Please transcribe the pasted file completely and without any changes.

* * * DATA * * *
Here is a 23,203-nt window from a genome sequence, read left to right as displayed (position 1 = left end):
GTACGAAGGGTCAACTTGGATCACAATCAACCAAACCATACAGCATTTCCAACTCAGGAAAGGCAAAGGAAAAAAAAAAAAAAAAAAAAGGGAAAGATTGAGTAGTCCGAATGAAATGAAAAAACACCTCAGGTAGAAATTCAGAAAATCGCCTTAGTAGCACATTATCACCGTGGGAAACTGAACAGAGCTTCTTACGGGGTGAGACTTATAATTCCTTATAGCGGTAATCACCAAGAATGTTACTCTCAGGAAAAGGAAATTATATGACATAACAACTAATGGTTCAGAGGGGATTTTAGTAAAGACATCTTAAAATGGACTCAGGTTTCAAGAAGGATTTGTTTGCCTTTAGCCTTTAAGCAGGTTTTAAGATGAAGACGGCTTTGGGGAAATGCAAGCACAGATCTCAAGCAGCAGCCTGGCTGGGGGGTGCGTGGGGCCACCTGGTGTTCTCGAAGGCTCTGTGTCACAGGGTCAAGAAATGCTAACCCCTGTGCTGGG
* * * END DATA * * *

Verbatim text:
Here is a 23,203-nt window from a genome sequence, read left to right as displayed (position 1 = left end):
GTACGAAGGGTCAACTTGGATCACAATCAACCAAACCATACAGCATTTCCAACTCAGGAAAGGCAAAGGAAAAAAAAAAAAAAAAAAAAGGGAAAGATTGAGTAGTCCGAATGAAATGAAAAAACACCTCAGGTAGAAATTCAGAAAATCGCCTTAGTAGCACATTATCACCGTGGGAAACTGAACAGAGCTTCTTACGGGGTGAGACTTATAATTCCTTATAGCGGTAATCACCAAGAATGTTACTCTCAGGAAAAGGAAATTATATGACATAACAACTAATGGTTCAGAGGGGATTTTAGTAAAGACATCTTAAAATGGACTCAGGTTTCAAGAAGGATTTGTTTGCCTTTAGCCTTTAAGCAGGTTTTAAGATGAAGACGGCTTTGGGGAAATGCAAGCACAGATCTCAAGCAGCAGCCTGGCTGGGGGGTGCGTGGGGCCACCTGGTGTTCTCGAAGGCTCTGTGTCACAGGGTCAAGAAATGCTAACCCCTGTGCTGGG